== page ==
"What are we going to do with the starling?" When we are talking about literature, or art in general, these is something artificial about limiting one's view of a single country or a single language. No literature has developed in total isolation, but ideological and formalistic movements cut across national boundaries. It's also the fact in Scandinavia where literary trends of Germany, France, Italy, Spain and England have made their way to the northern Europe in various disguise. What is more remarkable is that Scandinavia shares a common heritage which not only has to do with a mutually intelligible language, but a heritage of ethnic and political character which roots extend back to the introduction of Christianity. Several critics talk about the last turn of the century as "a golden age" with its pure language and its opening towards a new era in literature – the modernism -. First of all it's interesting to read the highlights from about 1880-1940, but the reading also forms the basis of an understanding of the contemporary literature and makes it intelligibly why the authors created new linguistic languages and literary forms. The course will try to find some ways out of the modernistic labyrinth by reading Scandinavain prose in English translation: Sören Kierkegaard, Georg Brandes, Knut Hamsun, August Strindberg, Karen Blixen, I.P. Jacobsen, Herman Bang, John V. Jensen and M.A. Nexö. (Lund)
460. Issues in Modern Scandinavia. Introductory sociology or introductory political science, or permission of instructor. (3). (Excl). May be elected for a total of 6 credits.
Section 001: The Welfare State and Society in Scandinavia. This course presents a sociological perspective on the Scandinavian welfare state. It examines how and to what degree state policies have modified social inequalities in the four Scandinavian societies. Topics include: work place democracy, family policies and alienation. There will be exams and a term paper. Class discussion is emphasized. Texts and assigned readings. Cost:3 WL:1 (Bjorn)
Section 002: Feminist Film Criticism. This seminar will focus on the question of feminine subjectivity and desire with their (alleged) non-representationality within patriarchal discourse. The main issues for discussion will be those of "ideology and subjectivity," "motherhood and narrative" and "melodrama as a text of muteness" as well as the "female star as a commodity." In addition, thought by theoreticians such as Althusser, Foucault, Kristeva, Doane, DeLauretis, Johnston and Gledhill will be applied to readings of the early films of Ingrid Bergman (Swedish melodramas of the 1930s) and their American remakes, as well as certain popular American woman's films. Student evaluation will be on the basis of participation in class discussion of films and readings, short papers, term paper and final exam. The seminar will emphasize critical theory and analysis. Viewings of videos will be done individually in the MLB language lab. Segments to be used in seminar. Texts, course pack and reserve readings. Cost:2 WL:1 (Soila)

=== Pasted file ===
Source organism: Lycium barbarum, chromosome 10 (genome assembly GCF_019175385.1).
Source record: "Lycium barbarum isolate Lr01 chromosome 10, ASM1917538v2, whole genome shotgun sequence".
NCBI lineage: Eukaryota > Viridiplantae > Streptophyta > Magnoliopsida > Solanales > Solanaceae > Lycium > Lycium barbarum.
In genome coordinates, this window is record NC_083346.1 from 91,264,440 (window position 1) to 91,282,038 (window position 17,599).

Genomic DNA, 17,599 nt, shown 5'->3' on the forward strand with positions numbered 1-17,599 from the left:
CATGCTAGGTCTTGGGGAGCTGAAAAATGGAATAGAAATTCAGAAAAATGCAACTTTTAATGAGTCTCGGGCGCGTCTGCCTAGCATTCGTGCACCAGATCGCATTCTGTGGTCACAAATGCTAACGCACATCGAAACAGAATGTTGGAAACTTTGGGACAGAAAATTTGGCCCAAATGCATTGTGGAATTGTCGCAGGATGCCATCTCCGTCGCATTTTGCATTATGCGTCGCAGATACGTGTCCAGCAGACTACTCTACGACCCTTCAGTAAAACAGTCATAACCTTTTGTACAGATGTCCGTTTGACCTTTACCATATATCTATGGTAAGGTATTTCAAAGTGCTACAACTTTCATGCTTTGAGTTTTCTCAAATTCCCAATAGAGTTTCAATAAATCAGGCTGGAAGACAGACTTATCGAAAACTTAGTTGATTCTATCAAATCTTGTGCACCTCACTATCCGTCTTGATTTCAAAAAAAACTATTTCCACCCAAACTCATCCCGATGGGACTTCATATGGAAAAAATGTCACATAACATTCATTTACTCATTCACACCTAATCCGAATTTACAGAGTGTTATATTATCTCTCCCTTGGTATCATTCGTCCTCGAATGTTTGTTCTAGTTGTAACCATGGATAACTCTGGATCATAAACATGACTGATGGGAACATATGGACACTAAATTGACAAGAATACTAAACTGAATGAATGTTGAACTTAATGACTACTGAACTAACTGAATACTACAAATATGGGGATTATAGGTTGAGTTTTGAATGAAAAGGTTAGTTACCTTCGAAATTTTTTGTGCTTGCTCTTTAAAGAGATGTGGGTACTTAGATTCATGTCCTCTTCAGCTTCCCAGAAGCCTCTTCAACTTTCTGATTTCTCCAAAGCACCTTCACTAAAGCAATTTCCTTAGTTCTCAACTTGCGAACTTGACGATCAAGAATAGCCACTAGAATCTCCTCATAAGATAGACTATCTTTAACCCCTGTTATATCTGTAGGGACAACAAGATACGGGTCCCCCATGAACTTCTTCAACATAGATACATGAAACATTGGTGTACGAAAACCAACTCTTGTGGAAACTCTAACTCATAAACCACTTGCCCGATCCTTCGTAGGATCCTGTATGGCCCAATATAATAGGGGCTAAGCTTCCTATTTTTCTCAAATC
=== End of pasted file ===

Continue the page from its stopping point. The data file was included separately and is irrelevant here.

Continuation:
481. Topics in Scandinavian Film. (3).
(Excl). May be repeated for a total of six credits.
Section 001 – Cinema: Swedish Film Beyond Bergman. This course covers Scandinavian film, especially Swedish films, in a historical and cultural/political context. It will also apply different aspects of contemporary film theory to an analysis and interpretation of each film as a system of representation. Films by Ingmar Bergman are well known internationally, but Scandinavian cinema has a rich and impressive history. The national features of theses films and pan-Scandinavian trends will be discussed, as well as attitudes toward the medium itself in Scandinavia. Is film an art or an industry? Negative social impacts on audiences will also be discussed in relation to social policy. The films will be shown on Tuesday and Wednesday evenings in the Michigan Theatre, and students will purchase a coupon book of tickets for $30 lab fee, which admits them to both showings. Additional videos will be shown in class to supplement or for intensive study of portions of these works. There will be weekly lecture and discussion. Students will write several short papers applying film analysis and take a final exam. Texts and assigned readings and course pack. Film list available from 3110 MLB. (Soila)